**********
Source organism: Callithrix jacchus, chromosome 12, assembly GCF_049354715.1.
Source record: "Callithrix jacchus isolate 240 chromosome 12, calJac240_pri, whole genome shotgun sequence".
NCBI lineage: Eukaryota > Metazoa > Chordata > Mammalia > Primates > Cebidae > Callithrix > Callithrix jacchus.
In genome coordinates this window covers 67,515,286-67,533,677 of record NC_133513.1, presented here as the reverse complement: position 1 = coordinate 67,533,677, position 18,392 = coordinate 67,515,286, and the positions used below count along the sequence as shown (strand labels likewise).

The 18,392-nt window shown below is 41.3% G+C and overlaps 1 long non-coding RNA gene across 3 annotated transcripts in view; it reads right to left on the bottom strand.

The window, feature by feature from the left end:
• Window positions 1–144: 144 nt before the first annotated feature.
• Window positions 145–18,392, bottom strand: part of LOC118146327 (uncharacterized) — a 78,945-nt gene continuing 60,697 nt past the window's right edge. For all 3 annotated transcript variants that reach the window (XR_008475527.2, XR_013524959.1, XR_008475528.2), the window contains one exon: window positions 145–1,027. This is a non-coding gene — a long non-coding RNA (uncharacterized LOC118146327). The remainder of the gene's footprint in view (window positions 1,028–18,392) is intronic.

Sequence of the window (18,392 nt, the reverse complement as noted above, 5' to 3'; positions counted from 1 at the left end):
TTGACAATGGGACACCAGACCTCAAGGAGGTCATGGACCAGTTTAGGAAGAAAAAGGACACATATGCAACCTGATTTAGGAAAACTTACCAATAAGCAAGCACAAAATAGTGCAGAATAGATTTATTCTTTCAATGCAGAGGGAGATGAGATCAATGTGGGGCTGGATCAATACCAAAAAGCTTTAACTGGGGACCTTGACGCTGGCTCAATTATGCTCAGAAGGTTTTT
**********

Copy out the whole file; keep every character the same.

Source organism: Callithrix jacchus, chromosome 12, assembly GCF_049354715.1.
Source record: "Callithrix jacchus isolate 240 chromosome 12, calJac240_pri, whole genome shotgun sequence".
NCBI lineage: Eukaryota > Metazoa > Chordata > Mammalia > Primates > Cebidae > Callithrix > Callithrix jacchus.
In genome coordinates this window covers 67,515,286-67,533,677 of record NC_133513.1, presented here as the reverse complement: position 1 = coordinate 67,533,677, position 18,392 = coordinate 67,515,286, and the positions used below count along the sequence as shown (strand labels likewise).

The 18,392-nt window shown below is 41.3% G+C and overlaps 1 long non-coding RNA gene across 3 annotated transcripts in view; it reads right to left on the bottom strand.

The window, feature by feature from the left end:
• Window positions 1–144: 144 nt before the first annotated feature.
• Window positions 145–18,392, bottom strand: part of LOC118146327 (uncharacterized) — a 78,945-nt gene continuing 60,697 nt past the window's right edge. For all 3 annotated transcript variants that reach the window (XR_008475527.2, XR_013524959.1, XR_008475528.2), the window contains one exon: window positions 145–1,027. This is a non-coding gene — a long non-coding RNA (uncharacterized LOC118146327). The remainder of the gene's footprint in view (window positions 1,028–18,392) is intronic.

Sequence of the window (18,392 nt, the reverse complement as noted above, 5' to 3'; positions counted from 1 at the left end):
TTGACAATGGGACACCAGACCTCAAGGAGGTCATGGACCAGTTTAGGAAGAAAAAGGACACATATGCAACCTGATTTAGGAAAACTTACCAATAAGCAAGCACAAAATAGTGCAGAATAGATTTATTCTTTCAATGCAGAGGGAGATGAGATCAATGTGGGGCTGGATCAATACCAAAAAGCTTTAACTGGGGACCTTGACGCTGGCTCAATTATGCTCAGAAGGTTTTT